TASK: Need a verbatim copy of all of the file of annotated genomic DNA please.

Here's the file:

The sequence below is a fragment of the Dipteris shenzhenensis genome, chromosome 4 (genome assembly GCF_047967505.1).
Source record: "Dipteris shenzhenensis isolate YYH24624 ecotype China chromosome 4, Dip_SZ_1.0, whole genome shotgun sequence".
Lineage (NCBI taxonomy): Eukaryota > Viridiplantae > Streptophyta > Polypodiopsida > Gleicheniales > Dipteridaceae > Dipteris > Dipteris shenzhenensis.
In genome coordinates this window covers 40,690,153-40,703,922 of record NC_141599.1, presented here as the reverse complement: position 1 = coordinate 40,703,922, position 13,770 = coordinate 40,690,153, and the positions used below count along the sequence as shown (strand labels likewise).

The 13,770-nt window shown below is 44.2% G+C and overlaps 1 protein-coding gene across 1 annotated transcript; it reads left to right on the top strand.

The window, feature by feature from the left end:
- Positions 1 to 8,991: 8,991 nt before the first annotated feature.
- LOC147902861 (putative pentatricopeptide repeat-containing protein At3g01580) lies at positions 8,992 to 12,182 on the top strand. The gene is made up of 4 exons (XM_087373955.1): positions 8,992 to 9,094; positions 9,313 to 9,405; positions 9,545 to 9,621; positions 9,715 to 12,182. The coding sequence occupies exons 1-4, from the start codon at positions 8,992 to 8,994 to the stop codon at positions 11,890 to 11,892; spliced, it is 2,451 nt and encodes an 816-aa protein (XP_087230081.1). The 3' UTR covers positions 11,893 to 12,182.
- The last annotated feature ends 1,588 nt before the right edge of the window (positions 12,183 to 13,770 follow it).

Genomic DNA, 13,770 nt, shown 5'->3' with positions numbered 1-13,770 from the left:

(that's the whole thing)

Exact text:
The sequence below is a fragment of the Dipteris shenzhenensis genome, chromosome 4 (genome assembly GCF_047967505.1).
Source record: "Dipteris shenzhenensis isolate YYH24624 ecotype China chromosome 4, Dip_SZ_1.0, whole genome shotgun sequence".
Lineage (NCBI taxonomy): Eukaryota > Viridiplantae > Streptophyta > Polypodiopsida > Gleicheniales > Dipteridaceae > Dipteris > Dipteris shenzhenensis.
In genome coordinates this window covers 40,690,153-40,703,922 of record NC_141599.1, presented here as the reverse complement: position 1 = coordinate 40,703,922, position 13,770 = coordinate 40,690,153, and the positions used below count along the sequence as shown (strand labels likewise).

The 13,770-nt window shown below is 44.2% G+C and overlaps 1 protein-coding gene across 1 annotated transcript; it reads left to right on the top strand.

The window, feature by feature from the left end:
- Positions 1 to 8,991: 8,991 nt before the first annotated feature.
- LOC147902861 (putative pentatricopeptide repeat-containing protein At3g01580) lies at positions 8,992 to 12,182 on the top strand. The gene is made up of 4 exons (XM_087373955.1): positions 8,992 to 9,094; positions 9,313 to 9,405; positions 9,545 to 9,621; positions 9,715 to 12,182. The coding sequence occupies exons 1-4, from the start codon at positions 8,992 to 8,994 to the stop codon at positions 11,890 to 11,892; spliced, it is 2,451 nt and encodes an 816-aa protein (XP_087230081.1). The 3' UTR covers positions 11,893 to 12,182.
- The last annotated feature ends 1,588 nt before the right edge of the window (positions 12,183 to 13,770 follow it).

Genomic DNA, 13,770 nt, shown 5'->3' with positions numbered 1-13,770 from the left: